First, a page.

The scarlet tunic remains in the current British Army Dress Regulations. The scarlet tunic is one of three coloured tunics used by the British Army, alongside dark green tunics (used by The Rifles), and dark blue tunics (used by several units, such as the Royal Artillery). The scarlet tunic is presently used as part of the full dress uniforms for the Life Guards and several other cavalry units, the Foot Guards, the Royal Engineers, line infantry regiments, generals, and most army staff officers of the British Army.  The locally recruited Royal Gibraltar Regiment also uses a scarlet tunic as part of its winter ceremonial dress.
In addition, the scarlet tunic is still used by some regimental bands or drummers for ceremonial purposes. Officers and NCOs of those regiments which previously wore red retain scarlet as the colour of their "mess" or formal evening jackets. Some regiments turn out small detachments, such as colour guards, in scarlet full dress at their own expense, e.g. the Yorkshire Regiment before amalgamation.
From the modern perspective, the retention of a highly conspicuous colour such as red for active service appears inexplicable and foolhardy, regardless of how striking it may have looked on the parade ground. However, in the days of the musket (a weapon of limited range and accuracy) and black powder, battle field visibility was quickly obscured by clouds of smoke. Bright colours provided a means of distinguishing friend from foe without significantly adding risk. Furthermore, the vegetable dyes used until the 19th century would fade over time to a pink or ruddy-brown, so on a long campaign in a hot climate the colour was less conspicuous than the modern scarlet shade would be.  As formal battles of the time commonly involved deployment in columns and lines, the individual soldier was not likely to be a target by himself.
Within the British Empire Edit
There is no universally accepted explanation as to why the British wore red. As noted above, the 16th century military historian Julius Ferretus asserted that the colour red was favoured because of the supposedly demoralising effect of blood stains on a uniform of a lighter colour. 
In his book British Military Uniforms (Hamylyn Publishing Group 1968), the military historian W. Y. Carman traces in considerable detail the slow evolution of red as the English soldier's colour, from the Tudors to the Stuarts. The reasons that emerge are a mixture of financial (cheaper red, russet or crimson dyes), cultural (a growing popular sense that red was the sign of an English soldier),  and simple chance (an order of 1594 is that coats "be of such colours as you can best provide").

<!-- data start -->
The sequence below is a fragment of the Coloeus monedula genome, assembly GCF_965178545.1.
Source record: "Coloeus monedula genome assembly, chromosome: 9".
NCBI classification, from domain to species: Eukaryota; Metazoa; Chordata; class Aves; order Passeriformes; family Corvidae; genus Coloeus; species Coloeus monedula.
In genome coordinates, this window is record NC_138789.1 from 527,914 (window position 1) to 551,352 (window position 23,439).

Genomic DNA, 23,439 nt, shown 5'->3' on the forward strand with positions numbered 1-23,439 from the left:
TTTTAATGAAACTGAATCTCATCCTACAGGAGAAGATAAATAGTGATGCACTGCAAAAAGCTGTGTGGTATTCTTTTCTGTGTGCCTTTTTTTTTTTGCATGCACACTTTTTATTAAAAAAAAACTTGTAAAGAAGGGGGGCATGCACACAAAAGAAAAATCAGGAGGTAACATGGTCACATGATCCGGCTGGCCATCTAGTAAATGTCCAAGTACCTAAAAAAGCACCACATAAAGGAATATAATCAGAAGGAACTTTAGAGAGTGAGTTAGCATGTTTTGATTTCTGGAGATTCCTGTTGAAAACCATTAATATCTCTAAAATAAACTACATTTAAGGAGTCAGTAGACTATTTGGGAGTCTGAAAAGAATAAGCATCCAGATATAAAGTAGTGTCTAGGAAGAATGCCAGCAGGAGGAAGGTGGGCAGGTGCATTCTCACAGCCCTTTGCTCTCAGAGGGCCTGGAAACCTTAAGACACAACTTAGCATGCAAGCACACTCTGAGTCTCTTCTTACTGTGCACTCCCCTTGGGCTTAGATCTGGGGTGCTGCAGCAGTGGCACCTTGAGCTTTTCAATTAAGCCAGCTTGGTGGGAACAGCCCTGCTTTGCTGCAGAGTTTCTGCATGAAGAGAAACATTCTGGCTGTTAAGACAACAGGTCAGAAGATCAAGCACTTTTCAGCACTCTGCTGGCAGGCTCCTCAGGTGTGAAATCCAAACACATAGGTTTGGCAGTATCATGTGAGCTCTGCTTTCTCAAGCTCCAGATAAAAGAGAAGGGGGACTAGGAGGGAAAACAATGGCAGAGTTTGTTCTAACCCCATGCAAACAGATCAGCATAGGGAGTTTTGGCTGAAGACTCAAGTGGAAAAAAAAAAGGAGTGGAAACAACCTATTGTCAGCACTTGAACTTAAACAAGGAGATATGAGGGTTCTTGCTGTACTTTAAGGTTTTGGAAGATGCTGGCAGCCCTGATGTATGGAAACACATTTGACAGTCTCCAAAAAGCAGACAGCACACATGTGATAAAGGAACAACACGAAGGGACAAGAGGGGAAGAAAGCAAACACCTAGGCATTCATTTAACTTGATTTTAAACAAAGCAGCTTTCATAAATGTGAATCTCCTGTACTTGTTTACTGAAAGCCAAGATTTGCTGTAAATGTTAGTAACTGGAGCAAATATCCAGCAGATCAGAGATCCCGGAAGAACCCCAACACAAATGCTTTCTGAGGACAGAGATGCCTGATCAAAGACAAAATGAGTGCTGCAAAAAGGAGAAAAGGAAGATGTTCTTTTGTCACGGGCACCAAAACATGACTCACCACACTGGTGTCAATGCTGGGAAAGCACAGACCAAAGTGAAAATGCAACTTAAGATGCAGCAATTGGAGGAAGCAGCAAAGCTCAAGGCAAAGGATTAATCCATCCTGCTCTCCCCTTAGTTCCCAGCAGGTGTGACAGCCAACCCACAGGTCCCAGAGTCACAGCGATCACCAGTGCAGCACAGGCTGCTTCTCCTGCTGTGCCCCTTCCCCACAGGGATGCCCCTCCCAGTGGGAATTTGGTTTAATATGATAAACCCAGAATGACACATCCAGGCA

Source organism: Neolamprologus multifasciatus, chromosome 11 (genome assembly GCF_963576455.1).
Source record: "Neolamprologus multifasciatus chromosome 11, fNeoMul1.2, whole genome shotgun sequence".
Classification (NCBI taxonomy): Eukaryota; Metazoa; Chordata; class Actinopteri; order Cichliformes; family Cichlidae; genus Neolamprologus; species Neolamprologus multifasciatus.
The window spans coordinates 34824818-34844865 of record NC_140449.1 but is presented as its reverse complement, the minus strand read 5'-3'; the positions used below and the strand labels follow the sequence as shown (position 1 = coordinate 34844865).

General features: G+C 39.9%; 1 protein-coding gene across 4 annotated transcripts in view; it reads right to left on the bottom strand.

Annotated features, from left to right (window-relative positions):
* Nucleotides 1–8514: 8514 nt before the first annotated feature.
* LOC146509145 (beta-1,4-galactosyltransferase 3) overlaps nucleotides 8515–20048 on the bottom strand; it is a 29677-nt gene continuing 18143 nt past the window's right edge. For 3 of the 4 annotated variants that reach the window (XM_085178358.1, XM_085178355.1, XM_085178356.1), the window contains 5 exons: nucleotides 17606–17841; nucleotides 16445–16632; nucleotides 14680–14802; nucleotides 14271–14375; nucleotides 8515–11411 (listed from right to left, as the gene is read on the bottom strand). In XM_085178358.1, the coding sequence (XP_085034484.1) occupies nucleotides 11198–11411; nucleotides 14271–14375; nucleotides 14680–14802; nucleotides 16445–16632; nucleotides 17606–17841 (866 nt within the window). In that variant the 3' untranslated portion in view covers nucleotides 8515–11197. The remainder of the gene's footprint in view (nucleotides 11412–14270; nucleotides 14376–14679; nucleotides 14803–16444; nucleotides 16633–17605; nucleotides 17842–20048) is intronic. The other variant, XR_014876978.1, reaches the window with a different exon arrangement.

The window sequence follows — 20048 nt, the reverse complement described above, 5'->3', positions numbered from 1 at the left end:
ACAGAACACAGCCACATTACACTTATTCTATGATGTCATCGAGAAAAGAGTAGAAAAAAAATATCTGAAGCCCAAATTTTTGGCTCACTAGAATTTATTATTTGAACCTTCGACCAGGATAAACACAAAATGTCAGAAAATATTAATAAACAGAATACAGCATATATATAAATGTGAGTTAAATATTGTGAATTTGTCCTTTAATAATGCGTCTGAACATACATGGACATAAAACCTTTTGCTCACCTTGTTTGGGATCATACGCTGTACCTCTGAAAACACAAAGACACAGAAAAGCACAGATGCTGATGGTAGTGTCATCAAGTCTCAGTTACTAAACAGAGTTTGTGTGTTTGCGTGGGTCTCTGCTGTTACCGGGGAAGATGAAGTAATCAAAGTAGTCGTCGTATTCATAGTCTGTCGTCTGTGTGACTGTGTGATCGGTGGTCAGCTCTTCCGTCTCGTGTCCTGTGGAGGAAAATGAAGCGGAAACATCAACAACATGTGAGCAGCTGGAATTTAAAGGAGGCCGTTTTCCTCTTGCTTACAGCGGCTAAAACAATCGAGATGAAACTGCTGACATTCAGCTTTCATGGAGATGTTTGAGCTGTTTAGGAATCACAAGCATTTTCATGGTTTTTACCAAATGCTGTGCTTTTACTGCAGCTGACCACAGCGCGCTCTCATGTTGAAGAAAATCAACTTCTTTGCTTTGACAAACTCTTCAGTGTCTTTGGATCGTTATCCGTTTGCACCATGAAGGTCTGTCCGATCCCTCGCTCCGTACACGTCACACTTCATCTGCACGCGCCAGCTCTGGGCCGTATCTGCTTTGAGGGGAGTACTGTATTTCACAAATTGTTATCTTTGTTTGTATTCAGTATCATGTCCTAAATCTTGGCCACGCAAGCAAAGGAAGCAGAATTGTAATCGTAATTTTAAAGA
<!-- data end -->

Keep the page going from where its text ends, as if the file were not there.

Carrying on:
Before the Tudor period, red frequently appeared in the cloth livery provided for the household personnel—including guard troops—of many European royal houses and Italian or Church principalities. Red or purple had provided a rich distinction for senior clerics through the Middle Ages in the hierarchy of colours distinguishing the Roman Church.
During the English Civil War red dyes were imported in large quantities for use by units and individuals of both sides, though this was the beginning of the trend for long overcoats. The ready availability of red pigment made it popular for military clothing, and the dying process required for red involved only one stage. Other colours required the mixing of dyes in two stages and accordingly involved greater expense blue, for example, could be obtained with woad, but more popularly it became the much more expensive indigo. In financial terms the only cheaper alternative was the grey-white of undyed wool—an option favoured by the French, Austrian, Spanish and other Continental armies.  The formation of the first English standing army (Oliver Cromwell's New Model Army in 1645) saw red clothing as the standard dress. As Carman comments, "The red coat was now firmly established as the sign of an Englishman." 
On traditional battlefields with large engagements, visibility was not considered a military disadvantage until the general adoption of rifles in the 1850s, followed by smokeless powder after 1880. The value of drab clothing was quickly recognised by the British Army, who introduced khaki drill for Indian and colonial warfare from the mid-19th century on. As part of a series of reforms following the Second Boer War (which had been fought in this inconspicuous clothing of Indian origin), a darker khaki serge was adopted in 1902 for service dress in Britain itself.  From then on, the red coat continued as a dress item only, retained for reasons both of national sentiment and its value in recruiting. The British military authorities were more practical in their considerations than their French counterparts, who incurred heavy casualties by retaining highly visible blue coats and red trousers for active service  until several months into World War I. 
As a symbol Edit